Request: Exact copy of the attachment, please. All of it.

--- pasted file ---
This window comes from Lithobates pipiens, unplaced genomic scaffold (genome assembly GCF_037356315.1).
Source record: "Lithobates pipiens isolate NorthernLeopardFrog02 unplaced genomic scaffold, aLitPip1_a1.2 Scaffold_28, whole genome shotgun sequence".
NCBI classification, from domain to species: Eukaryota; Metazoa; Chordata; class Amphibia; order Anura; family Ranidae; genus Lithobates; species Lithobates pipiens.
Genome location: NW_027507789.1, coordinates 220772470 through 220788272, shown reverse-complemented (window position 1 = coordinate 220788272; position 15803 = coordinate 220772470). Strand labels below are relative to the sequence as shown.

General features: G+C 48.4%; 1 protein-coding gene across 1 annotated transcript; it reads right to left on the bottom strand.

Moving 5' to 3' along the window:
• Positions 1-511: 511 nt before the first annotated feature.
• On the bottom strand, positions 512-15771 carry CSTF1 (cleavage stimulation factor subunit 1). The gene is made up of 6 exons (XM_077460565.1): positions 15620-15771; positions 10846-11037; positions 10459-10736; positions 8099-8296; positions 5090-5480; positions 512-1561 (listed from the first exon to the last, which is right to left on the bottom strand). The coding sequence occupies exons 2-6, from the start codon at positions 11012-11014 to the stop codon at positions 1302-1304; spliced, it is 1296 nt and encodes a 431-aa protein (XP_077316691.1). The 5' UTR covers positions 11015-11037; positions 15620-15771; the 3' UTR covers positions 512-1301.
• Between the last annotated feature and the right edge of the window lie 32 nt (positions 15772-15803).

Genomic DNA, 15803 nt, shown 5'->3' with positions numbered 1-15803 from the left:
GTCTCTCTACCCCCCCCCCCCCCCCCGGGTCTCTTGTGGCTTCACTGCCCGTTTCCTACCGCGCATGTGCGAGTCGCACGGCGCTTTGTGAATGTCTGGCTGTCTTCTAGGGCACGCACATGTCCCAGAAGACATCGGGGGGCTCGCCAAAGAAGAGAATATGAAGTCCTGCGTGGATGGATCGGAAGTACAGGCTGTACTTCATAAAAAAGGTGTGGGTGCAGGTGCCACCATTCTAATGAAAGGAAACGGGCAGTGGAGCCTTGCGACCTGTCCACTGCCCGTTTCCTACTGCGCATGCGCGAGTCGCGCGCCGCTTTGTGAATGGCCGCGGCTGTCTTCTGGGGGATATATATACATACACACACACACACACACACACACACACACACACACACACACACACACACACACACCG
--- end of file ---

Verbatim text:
This window comes from Lithobates pipiens, unplaced genomic scaffold (genome assembly GCF_037356315.1).
Source record: "Lithobates pipiens isolate NorthernLeopardFrog02 unplaced genomic scaffold, aLitPip1_a1.2 Scaffold_28, whole genome shotgun sequence".
NCBI classification, from domain to species: Eukaryota; Metazoa; Chordata; class Amphibia; order Anura; family Ranidae; genus Lithobates; species Lithobates pipiens.
Genome location: NW_027507789.1, coordinates 220772470 through 220788272, shown reverse-complemented (window position 1 = coordinate 220788272; position 15803 = coordinate 220772470). Strand labels below are relative to the sequence as shown.

General features: G+C 48.4%; 1 protein-coding gene across 1 annotated transcript; it reads right to left on the bottom strand.

Moving 5' to 3' along the window:
• Positions 1-511: 511 nt before the first annotated feature.
• On the bottom strand, positions 512-15771 carry CSTF1 (cleavage stimulation factor subunit 1). The gene is made up of 6 exons (XM_077460565.1): positions 15620-15771; positions 10846-11037; positions 10459-10736; positions 8099-8296; positions 5090-5480; positions 512-1561 (listed from the first exon to the last, which is right to left on the bottom strand). The coding sequence occupies exons 2-6, from the start codon at positions 11012-11014 to the stop codon at positions 1302-1304; spliced, it is 1296 nt and encodes a 431-aa protein (XP_077316691.1). The 5' UTR covers positions 11015-11037; positions 15620-15771; the 3' UTR covers positions 512-1301.
• Between the last annotated feature and the right edge of the window lie 32 nt (positions 15772-15803).

Genomic DNA, 15803 nt, shown 5'->3' with positions numbered 1-15803 from the left:
GTCTCTCTACCCCCCCCCCCCCCCCCGGGTCTCTTGTGGCTTCACTGCCCGTTTCCTACCGCGCATGTGCGAGTCGCACGGCGCTTTGTGAATGTCTGGCTGTCTTCTAGGGCACGCACATGTCCCAGAAGACATCGGGGGGCTCGCCAAAGAAGAGAATATGAAGTCCTGCGTGGATGGATCGGAAGTACAGGCTGTACTTCATAAAAAAGGTGTGGGTGCAGGTGCCACCATTCTAATGAAAGGAAACGGGCAGTGGAGCCTTGCGACCTGTCCACTGCCCGTTTCCTACTGCGCATGCGCGAGTCGCGCGCCGCTTTGTGAATGGCCGCGGCTGTCTTCTGGGGGATATATATACATACACACACACACACACACACACACACACACACACACACACACACACACACACACACCG